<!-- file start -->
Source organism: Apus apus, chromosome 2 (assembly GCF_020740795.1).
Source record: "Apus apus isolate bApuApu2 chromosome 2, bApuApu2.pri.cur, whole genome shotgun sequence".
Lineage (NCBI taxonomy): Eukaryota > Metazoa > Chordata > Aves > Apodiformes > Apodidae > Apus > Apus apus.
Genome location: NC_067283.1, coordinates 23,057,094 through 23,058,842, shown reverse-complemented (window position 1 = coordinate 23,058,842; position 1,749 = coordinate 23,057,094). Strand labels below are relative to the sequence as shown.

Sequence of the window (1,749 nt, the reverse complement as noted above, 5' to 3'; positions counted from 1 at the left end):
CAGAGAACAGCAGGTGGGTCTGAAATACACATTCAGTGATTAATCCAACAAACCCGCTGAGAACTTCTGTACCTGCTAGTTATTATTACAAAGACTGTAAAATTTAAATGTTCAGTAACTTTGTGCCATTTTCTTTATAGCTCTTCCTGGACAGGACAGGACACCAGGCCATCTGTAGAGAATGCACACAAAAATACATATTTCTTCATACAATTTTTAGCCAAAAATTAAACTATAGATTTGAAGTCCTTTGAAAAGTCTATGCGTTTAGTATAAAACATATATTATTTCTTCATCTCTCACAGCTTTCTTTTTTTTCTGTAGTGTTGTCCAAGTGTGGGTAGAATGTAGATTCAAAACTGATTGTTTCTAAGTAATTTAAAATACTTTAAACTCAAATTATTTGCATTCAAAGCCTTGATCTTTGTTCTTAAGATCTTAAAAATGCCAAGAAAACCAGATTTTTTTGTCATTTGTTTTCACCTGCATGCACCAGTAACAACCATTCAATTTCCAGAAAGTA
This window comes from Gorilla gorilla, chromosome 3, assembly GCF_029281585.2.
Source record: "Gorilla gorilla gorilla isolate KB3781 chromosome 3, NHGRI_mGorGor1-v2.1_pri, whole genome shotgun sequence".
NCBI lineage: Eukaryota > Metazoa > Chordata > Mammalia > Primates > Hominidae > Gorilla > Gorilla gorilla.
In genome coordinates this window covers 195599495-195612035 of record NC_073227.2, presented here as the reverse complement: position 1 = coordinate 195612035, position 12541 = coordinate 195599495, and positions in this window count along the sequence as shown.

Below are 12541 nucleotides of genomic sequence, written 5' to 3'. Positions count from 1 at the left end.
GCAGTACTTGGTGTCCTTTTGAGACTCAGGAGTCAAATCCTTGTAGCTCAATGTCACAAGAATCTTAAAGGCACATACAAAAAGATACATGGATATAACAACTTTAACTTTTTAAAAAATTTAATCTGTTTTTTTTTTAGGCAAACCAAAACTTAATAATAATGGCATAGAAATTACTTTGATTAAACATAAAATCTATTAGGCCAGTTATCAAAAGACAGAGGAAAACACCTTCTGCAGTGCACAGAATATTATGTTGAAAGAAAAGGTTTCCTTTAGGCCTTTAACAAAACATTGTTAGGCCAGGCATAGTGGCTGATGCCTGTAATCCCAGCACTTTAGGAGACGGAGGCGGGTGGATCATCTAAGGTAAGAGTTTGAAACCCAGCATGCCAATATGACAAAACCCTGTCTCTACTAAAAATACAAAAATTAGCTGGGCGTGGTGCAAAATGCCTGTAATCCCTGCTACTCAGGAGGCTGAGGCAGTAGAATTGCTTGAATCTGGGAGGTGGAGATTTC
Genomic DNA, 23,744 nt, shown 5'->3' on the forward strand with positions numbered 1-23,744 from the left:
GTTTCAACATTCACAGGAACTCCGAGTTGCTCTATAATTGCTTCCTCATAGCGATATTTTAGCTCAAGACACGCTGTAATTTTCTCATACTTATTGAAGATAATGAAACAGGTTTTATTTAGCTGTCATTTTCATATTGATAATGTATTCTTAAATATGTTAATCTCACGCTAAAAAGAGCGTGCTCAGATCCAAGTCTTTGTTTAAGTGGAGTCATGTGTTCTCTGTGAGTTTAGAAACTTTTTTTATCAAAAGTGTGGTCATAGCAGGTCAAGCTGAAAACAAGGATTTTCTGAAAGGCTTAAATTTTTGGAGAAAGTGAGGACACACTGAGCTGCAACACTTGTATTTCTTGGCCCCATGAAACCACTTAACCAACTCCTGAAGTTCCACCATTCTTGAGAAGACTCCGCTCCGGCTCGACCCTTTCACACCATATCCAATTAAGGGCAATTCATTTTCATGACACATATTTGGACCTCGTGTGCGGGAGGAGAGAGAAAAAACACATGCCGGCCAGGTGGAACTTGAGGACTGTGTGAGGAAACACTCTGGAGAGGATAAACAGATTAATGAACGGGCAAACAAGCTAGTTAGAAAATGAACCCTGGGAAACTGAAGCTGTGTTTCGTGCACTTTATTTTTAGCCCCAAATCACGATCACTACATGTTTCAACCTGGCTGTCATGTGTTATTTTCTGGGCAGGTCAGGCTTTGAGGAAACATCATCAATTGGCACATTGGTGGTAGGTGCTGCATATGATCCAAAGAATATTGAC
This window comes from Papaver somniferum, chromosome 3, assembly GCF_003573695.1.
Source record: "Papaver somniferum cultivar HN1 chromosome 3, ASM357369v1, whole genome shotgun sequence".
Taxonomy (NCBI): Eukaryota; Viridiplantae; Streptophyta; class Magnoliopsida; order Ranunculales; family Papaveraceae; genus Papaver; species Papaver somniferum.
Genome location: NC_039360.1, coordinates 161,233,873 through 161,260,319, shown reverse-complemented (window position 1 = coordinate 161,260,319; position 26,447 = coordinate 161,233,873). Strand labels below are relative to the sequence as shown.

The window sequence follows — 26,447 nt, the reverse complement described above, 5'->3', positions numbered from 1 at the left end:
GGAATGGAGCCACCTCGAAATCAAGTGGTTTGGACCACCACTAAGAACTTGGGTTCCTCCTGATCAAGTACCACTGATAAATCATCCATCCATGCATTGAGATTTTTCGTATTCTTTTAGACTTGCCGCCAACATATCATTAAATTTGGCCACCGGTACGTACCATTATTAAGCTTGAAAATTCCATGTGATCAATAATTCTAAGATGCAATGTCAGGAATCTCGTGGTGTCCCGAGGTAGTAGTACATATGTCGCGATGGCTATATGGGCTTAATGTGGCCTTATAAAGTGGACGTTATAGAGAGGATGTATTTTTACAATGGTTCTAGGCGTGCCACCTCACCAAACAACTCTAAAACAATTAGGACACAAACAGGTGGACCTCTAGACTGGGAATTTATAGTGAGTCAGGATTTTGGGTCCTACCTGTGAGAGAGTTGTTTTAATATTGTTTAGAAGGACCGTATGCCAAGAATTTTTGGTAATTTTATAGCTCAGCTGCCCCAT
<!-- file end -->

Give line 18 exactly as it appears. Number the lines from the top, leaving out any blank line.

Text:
Genome location: NC_039360.1, coordinates 161,233,873 through 161,260,319, shown reverse-complemented (window position 1 = coordinate 161,260,319; position 26,447 = coordinate 161,233,873). Strand labels below are relative to the sequence as shown.